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We're starting to get a rich picture of the four hapless Jihadis who were arrested Wednesday night for plotting to bomb two New York synagogues, as well as the FBI informant who deceived them. And the overall portrait that's emerging is that of a group of struggling, disaffected petty criminals, who bonded at a Newburgh, NY mosque over having spent time in prison, before being taken in by a Pakistani immigrant looking to win leniency for a crime of his own.

There's little doubt the bumbling would-be bombers went far enough with the plot to demonstrate that they had the intention to commit terror, and for that they'll pay the price. But the whole tale comes off perhaps more as a sad glimpse into the lives of a loose group of aimless and obscurely embittered Americans than as a dire illustration of the threat of home-grown terrorism.

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It's been a fun week for Sen. Vitter (R-LA), the Christian-right champion whose career became bogged down in the D.C. Madam prostitution scandal in 2007. Here's what happened:

• It was briefly floated that former state Elections Commissioner Suzanne Terrell (R), who narrowly lost the 2002 Senate race to Democratic incumbent Mary Landrieu, was considering a GOP primary challenge after Vitter had delayed the confirmation of the new head of FEMA.

• Just as quickly as she'd put her name out, Terrell put out a statement endorsing Vitter -- just as previous potential primary challengers like Tony Perkins or John Cooksey have done before her.

• Porn star Stormy Daniels formed an exploratory committee to run against Vitter. Daniels has said in the past that people are looking for honesty and integrity in their leaders -- meaning that her campaign would likely be a platform to remind voters about Vitter's indiscretions and hypocrisy.

A Republican source told me that they're feeling fine about Vitter. "We're confident he's gonna be fine, we're confident that he's gonna win," the source said. "He still enjoys high approval ratings, he spends a lot of time in the state talking about what's important to his constituents."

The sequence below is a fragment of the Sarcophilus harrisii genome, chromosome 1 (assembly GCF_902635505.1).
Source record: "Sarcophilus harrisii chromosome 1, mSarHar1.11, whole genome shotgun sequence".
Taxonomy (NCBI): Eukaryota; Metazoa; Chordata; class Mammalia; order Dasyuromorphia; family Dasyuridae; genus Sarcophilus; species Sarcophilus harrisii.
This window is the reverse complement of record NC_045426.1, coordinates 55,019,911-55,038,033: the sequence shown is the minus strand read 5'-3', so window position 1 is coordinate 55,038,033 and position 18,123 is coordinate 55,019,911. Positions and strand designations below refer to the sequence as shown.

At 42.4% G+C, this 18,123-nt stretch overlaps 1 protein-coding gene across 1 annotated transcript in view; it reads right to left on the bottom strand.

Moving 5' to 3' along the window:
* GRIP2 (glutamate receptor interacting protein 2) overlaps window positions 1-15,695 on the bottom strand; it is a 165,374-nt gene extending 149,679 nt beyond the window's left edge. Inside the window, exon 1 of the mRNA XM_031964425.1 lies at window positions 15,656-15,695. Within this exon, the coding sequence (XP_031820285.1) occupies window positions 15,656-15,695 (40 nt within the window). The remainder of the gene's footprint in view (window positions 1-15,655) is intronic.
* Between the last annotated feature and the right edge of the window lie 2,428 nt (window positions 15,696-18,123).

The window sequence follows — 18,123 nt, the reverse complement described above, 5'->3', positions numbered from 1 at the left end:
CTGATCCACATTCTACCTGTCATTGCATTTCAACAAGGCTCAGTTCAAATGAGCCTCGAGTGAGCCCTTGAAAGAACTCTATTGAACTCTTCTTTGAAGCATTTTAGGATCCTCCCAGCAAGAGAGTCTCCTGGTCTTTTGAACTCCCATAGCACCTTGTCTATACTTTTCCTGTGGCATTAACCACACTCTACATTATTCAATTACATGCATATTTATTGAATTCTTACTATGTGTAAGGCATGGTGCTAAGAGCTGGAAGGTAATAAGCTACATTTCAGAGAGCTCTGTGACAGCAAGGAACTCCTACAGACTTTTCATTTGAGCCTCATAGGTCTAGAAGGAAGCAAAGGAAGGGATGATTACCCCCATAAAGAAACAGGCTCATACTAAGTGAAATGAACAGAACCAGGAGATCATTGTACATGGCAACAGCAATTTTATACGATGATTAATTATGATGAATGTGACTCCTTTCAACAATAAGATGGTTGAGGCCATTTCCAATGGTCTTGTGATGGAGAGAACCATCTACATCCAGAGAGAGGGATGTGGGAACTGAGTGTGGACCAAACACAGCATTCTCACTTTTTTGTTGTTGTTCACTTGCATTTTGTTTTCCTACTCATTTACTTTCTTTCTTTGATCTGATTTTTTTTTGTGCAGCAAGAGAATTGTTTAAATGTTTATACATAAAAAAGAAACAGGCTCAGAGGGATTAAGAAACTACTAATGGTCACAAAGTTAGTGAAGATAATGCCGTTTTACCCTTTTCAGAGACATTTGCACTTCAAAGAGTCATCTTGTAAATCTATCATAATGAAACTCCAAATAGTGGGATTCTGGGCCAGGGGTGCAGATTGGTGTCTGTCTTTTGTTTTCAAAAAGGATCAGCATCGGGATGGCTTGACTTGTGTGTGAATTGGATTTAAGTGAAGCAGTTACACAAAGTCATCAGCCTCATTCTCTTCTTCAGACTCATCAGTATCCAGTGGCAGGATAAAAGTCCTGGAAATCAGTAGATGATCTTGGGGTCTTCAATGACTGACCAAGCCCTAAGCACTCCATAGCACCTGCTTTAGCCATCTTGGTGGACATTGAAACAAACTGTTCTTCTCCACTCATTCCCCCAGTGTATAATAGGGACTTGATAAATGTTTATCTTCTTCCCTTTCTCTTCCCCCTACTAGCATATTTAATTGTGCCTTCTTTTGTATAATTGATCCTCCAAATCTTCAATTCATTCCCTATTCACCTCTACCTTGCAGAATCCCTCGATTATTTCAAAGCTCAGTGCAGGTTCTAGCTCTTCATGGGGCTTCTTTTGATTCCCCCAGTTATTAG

The Republican National Committee has put out this new Web ad, borrowing from the Democrats' infamous "Daisy" attack ad against Barry Goldwater in 1964 -- and likening the danger of Guantanamo detainees being brought on to U.S. soil to the 1960s threat of nuclear war with the Soviet Union:



Interestingly, this Web ad uses audio of the nuclear explosion from the Daisy ad, but the RNC wasn't daring enough to incorporate the full visual of a mushroom cloud. The ad also uses audio of Lyndon Johnson saying "These are the stakes!" but cuts off the full statement: "These are the stakes! To make a world in which all of God's children can live, or to go into the dark. We must either love each other, or we must die." That kind of aspiration for a world of love isn't exactly a GOP slogan these days.

The message of original Daisy spot, by the way, was that Goldwater would recklessly get us all killed. So it would logically follow that the message of this ad, of course, is that Obama will recklessly get us all killed.

It may be further evidence of the Republican Party's current doldrums that a top party spokesman, who will appear on Meet The Press this Sunday to debate a high-ranking Democrat, is none other than Newt Gingrich.

Gingrich will be facing off against Senate Majority Whip Dick Durbin (D-IL), to discuss national security issues and the controversy surrounding Nancy Pelosi's claims against the CIA.

Consider the fact that Durbin is a top-ranking elected Democrat -- while Gingrich resigned as Speaker of the House a little over ten years ago.

Michael Calderone at Politico has gotten comment from the New York Times Washington bureau chief, Dean Baquet, about the paper's changes -- sans correction -- to the online version of a story on freed Guantanamo detainees engaging in terrorism that was on the front page of the print paper Thursday.